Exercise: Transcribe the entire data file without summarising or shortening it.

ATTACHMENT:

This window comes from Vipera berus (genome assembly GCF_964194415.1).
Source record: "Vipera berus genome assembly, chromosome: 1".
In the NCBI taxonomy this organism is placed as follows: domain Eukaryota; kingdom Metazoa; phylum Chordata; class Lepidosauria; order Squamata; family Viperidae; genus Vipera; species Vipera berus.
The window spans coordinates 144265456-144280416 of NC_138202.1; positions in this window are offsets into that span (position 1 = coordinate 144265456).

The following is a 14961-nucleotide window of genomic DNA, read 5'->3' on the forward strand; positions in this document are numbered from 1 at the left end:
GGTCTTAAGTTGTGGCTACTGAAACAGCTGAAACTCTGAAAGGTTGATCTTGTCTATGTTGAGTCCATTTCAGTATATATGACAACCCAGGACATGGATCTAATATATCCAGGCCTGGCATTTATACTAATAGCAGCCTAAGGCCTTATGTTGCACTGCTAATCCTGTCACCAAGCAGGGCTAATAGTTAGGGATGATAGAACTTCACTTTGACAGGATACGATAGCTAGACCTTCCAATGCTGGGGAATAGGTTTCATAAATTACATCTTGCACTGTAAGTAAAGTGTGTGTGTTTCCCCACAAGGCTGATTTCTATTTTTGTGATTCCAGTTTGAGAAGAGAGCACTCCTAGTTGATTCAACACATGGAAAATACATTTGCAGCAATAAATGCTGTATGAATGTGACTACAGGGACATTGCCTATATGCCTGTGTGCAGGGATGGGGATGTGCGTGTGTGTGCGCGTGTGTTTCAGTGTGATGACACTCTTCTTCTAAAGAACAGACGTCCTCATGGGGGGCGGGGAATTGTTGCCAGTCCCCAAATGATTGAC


This window comes from Vipera berus (genome assembly GCF_964194415.1).
Source record: "Vipera berus genome assembly, chromosome: 1".
In the NCBI taxonomy this organism is placed as follows: domain Eukaryota; kingdom Metazoa; phylum Chordata; class Lepidosauria; order Squamata; family Viperidae; genus Vipera; species Vipera berus.
The window spans coordinates 144265456-144280416 of NC_138202.1; positions in this window are offsets into that span (position 1 = coordinate 144265456).

The following is a 14961-nucleotide window of genomic DNA, read 5'->3' on the forward strand; positions in this document are numbered from 1 at the left end:
GGTCTTAAGTTGTGGCTACTGAAACAGCTGAAACTCTGAAAGGTTGATCTTGTCTATGTTGAGTCCATTTCAGTATATATGACAACCCAGGACATGGATCTAATATATCCAGGCCTGGCATTTATACTAATAGCAGCCTAAGGCCTTATGTTGCACTGCTAATCCTGTCACCAAGCAGGGCTAATAGTTAGGGATGATAGAACTTCACTTTGACAGGATACGATAGCTAGACCTTCCAATGCTGGGGAATAGGTTTCATAAATTACATCTTGCACTGTAAGTAAAGTGTGTGTGTTTCCCCACAAGGCTGATTTCTATTTTTGTGATTCCAGTTTGAGAAGAGAGCACTCCTAGTTGATTCAACACATGGAAAATACATTTGCAGCAATAAATGCTGTATGAATGTGACTACAGGGACATTGCCTATATGCCTGTGTGCAGGGATGGGGATGTGCGTGTGTGTGCGCGTGTGTTTCAGTGTGATGACACTCTTCTTCTAAAGAACAGACGTCCTCATGGGGGGCGGGGAATTGTTGCCAGTCCCCAAATGATTGAC